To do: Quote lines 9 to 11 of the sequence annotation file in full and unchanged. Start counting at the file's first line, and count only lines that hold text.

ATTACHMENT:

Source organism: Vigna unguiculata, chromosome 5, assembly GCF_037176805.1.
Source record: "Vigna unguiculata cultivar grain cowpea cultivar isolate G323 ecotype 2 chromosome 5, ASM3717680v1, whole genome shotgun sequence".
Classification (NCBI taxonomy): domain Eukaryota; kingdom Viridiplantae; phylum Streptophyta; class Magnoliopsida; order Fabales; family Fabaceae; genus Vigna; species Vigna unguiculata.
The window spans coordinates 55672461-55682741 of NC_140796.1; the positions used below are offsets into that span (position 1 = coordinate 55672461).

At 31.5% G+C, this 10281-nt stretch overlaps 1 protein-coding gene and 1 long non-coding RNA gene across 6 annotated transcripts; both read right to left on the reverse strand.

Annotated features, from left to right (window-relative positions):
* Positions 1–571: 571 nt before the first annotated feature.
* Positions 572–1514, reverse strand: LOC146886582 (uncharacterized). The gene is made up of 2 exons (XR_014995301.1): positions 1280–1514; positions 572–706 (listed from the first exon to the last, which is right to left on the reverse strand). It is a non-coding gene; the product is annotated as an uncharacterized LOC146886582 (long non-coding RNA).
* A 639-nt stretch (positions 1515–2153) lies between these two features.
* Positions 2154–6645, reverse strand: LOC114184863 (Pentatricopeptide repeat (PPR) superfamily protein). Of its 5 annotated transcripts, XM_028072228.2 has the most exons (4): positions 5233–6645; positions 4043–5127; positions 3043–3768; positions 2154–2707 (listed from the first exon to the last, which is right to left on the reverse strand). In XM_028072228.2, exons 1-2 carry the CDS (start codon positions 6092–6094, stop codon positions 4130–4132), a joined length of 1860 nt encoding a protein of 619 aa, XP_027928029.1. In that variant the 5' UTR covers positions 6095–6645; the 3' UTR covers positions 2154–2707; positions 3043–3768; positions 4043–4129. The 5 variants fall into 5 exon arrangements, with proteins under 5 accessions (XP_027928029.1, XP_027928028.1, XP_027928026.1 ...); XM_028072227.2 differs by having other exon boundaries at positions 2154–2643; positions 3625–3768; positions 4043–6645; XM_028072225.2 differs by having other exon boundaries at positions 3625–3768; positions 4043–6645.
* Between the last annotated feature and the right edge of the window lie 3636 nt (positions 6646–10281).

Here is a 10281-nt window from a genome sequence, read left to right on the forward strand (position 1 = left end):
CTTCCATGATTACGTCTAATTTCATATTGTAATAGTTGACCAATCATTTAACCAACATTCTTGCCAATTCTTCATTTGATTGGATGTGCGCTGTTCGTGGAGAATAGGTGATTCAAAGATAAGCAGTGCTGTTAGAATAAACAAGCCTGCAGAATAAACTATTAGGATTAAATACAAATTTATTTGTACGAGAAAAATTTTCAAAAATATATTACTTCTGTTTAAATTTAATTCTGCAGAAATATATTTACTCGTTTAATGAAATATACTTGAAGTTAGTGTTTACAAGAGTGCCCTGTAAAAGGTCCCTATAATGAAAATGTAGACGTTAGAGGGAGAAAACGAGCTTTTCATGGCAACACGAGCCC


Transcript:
* A 639-nt stretch (positions 1515–2153) lies between these two features.
* Positions 2154–6645, reverse strand: LOC114184863 (Pentatricopeptide repeat (PPR) superfamily protein). Of its 5 annotated transcripts, XM_028072228.2 has the most exons (4): positions 5233–6645; positions 4043–5127; positions 3043–3768; positions 2154–2707 (listed from the first exon to the last, which is right to left on the reverse strand). In XM_028072228.2, exons 1-2 carry the CDS (start codon positions 6092–6094, stop codon positions 4130–4132), a joined length of 1860 nt encoding a protein of 619 aa, XP_027928029.1. In that variant the 5' UTR covers positions 6095–6645; the 3' UTR covers positions 2154–2707; positions 3043–3768; positions 4043–4129. The 5 variants fall into 5 exon arrangements, with proteins under 5 accessions (XP_027928029.1, XP_027928028.1, XP_027928026.1 ...); XM_028072227.2 differs by having other exon boundaries at positions 2154–2643; positions 3625–3768; positions 4043–6645; XM_028072225.2 differs by having other exon boundaries at positions 3625–3768; positions 4043–6645.
* Between the last annotated feature and the right edge of the window lie 3636 nt (positions 6646–10281).